Citing an example of underreporting, one of the urban poor leaders said “about a hundred people died” in her community alone but this appalling scale was hardly captured in the media at the time.

It came to a point where she was so scared that she persuaded her own nephew to surrender and pleaded with the police to just detain him instead of killing him. And yet, a few months later, her nephew was gunned down in a police “encounter.”

That’s just one of the many missed stories.

Come-and-go coverage

Under the Marcos administration, the urban poor representatives feel like they remain invisible and unheard as the media tend to focus on big-picture economic issues like the Maharlika fund and international concerns like the West Philippine Sea.

They admitted still feeling intimidated or embarrassed whenever reporters or entire news crews show up chasing a story in their area, then pack up and leave once they got what they wanted—even though the locals wish they could stay longer or perhaps come back to delve into their other longtime problems.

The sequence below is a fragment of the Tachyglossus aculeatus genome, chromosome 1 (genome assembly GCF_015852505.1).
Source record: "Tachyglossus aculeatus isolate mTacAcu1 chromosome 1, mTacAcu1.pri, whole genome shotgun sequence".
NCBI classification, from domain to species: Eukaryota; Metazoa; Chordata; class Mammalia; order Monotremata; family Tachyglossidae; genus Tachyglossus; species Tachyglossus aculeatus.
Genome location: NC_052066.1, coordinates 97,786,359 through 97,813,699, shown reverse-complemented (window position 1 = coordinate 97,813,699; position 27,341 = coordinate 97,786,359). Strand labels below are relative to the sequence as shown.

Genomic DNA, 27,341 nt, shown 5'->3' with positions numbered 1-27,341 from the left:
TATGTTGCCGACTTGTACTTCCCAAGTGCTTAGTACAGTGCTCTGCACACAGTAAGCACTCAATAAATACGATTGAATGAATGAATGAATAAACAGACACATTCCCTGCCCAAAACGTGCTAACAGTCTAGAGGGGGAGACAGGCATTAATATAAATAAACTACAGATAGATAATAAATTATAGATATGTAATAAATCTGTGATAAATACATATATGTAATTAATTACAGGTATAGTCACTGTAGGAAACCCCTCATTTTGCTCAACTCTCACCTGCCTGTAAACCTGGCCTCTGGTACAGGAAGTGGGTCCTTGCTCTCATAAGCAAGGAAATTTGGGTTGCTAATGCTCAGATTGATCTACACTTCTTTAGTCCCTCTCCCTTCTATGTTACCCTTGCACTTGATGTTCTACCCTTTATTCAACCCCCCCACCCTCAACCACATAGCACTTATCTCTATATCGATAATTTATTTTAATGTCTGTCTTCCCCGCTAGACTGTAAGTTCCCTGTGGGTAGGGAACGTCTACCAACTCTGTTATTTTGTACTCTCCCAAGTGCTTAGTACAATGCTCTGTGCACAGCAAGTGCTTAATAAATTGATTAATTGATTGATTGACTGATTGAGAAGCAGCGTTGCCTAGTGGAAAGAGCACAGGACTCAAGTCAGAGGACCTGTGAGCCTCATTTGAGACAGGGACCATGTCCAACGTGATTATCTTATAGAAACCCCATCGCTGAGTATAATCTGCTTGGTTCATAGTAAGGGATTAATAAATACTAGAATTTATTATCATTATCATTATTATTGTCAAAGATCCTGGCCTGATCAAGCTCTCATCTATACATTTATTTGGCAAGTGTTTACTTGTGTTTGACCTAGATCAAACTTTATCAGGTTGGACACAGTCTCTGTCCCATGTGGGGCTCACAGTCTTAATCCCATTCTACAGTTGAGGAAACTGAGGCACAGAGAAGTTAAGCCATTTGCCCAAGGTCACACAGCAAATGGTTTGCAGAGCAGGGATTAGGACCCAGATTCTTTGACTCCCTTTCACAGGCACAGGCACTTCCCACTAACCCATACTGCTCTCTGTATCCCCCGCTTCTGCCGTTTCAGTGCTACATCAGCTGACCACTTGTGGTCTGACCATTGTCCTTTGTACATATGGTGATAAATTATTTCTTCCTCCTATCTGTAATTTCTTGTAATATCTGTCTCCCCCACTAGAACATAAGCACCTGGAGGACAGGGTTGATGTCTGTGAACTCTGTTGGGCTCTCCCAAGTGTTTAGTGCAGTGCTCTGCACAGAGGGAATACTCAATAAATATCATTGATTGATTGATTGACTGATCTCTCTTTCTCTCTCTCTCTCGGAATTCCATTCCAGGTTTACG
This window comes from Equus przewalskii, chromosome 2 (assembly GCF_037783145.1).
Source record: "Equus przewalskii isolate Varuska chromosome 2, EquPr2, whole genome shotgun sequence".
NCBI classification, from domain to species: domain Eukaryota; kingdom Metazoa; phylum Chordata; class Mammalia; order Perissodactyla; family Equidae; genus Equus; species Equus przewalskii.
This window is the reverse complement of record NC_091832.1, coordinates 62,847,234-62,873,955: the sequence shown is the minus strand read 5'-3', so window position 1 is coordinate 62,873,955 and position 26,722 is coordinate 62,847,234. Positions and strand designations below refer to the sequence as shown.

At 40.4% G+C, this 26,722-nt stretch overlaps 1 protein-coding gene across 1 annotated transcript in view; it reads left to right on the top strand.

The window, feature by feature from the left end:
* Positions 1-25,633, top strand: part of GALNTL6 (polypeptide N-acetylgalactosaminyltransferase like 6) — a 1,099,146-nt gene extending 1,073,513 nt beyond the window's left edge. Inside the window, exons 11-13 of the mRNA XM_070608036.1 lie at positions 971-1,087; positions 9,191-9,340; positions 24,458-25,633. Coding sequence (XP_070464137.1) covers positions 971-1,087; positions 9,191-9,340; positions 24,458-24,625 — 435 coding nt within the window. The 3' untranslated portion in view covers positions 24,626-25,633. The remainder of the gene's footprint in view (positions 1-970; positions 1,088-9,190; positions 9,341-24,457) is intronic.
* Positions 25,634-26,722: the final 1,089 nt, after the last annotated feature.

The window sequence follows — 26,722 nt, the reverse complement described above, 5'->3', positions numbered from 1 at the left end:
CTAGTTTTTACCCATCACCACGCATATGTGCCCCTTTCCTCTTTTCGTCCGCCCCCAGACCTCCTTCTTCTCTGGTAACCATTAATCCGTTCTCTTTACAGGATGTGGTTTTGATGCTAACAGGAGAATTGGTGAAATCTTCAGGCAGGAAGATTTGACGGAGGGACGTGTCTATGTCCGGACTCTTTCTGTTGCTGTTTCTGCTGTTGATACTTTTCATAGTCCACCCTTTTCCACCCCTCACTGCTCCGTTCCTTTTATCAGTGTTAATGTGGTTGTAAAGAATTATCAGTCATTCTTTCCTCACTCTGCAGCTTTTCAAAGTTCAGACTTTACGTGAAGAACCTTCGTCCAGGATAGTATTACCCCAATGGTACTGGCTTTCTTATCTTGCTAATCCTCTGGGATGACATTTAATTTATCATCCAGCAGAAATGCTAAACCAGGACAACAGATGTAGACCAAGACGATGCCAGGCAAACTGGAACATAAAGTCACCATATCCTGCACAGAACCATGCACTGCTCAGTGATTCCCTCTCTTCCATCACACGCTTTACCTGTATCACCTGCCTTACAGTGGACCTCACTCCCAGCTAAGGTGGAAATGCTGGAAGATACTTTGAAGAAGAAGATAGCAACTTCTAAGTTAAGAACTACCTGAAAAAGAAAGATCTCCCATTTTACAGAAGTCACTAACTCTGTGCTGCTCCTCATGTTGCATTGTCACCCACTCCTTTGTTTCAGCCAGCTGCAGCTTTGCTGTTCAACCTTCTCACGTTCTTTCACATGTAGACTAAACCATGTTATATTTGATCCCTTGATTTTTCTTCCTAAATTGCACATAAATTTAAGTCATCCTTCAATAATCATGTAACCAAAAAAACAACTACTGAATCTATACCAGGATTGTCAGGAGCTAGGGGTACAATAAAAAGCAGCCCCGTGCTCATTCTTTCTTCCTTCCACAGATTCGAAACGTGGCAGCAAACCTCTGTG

It thus came as no surprise that they gravitated toward vloggers instead, also because of their accessibility and ubiquity online. The result was the buildup of resentment and distrust toward mainstream media, creating separate realities.

The good news is that the same urban poor representatives at the forum reported about their own initiatives to filter and disseminate information only from credible sources and trusted news organizations.